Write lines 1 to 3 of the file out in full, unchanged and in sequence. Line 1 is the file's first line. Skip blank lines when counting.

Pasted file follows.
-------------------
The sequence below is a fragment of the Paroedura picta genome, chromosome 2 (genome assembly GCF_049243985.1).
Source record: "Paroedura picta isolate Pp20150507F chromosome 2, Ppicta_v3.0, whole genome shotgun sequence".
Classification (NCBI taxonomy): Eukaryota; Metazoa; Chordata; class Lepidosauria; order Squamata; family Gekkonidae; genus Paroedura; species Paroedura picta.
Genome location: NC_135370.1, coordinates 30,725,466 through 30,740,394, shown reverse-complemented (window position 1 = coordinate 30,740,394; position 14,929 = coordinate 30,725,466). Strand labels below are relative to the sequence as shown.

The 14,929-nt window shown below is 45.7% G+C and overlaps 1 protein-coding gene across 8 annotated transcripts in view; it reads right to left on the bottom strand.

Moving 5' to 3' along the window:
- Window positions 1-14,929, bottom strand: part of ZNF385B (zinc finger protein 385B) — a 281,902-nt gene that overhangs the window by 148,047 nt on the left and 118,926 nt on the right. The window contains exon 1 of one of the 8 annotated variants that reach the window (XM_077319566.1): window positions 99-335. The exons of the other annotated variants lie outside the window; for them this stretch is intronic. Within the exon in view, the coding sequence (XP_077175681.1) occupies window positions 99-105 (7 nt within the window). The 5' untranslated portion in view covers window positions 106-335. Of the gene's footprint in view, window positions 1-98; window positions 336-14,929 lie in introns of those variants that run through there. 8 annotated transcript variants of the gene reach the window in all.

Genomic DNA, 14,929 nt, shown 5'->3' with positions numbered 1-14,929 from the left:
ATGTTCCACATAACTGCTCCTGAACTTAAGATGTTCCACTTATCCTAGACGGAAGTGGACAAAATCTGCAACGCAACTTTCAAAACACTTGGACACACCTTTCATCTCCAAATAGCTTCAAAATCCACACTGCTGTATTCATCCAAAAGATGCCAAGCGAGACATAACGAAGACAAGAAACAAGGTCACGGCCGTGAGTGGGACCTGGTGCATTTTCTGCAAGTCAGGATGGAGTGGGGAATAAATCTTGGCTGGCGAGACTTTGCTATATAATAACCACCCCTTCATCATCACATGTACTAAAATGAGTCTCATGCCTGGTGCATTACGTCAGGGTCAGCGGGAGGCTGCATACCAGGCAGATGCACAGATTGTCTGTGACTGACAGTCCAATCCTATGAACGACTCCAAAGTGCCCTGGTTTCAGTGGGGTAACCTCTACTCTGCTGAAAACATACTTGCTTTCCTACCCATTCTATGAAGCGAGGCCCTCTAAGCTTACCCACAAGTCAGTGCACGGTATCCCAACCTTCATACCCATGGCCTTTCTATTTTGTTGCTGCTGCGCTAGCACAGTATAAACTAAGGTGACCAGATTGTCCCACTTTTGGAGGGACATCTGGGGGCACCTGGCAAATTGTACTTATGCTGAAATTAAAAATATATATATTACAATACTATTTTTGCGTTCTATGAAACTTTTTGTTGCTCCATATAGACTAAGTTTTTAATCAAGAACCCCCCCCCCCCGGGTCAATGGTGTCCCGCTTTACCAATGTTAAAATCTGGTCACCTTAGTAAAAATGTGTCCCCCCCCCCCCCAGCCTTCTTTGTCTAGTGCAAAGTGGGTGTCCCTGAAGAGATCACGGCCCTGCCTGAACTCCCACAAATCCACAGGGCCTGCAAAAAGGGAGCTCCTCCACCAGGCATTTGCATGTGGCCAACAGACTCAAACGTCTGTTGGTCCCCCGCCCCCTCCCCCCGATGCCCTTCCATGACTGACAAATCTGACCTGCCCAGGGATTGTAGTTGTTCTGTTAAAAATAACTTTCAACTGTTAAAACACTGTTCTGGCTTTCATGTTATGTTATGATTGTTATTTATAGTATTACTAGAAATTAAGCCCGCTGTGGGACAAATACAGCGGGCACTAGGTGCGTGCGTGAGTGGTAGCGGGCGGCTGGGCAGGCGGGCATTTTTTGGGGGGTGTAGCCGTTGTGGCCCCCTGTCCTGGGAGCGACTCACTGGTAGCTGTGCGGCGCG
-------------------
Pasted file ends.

The sequence below is a fragment of the Paroedura picta genome, chromosome 2 (genome assembly GCF_049243985.1).
Source record: "Paroedura picta isolate Pp20150507F chromosome 2, Ppicta_v3.0, whole genome shotgun sequence".
Classification (NCBI taxonomy): Eukaryota; Metazoa; Chordata; class Lepidosauria; order Squamata; family Gekkonidae; genus Paroedura; species Paroedura picta.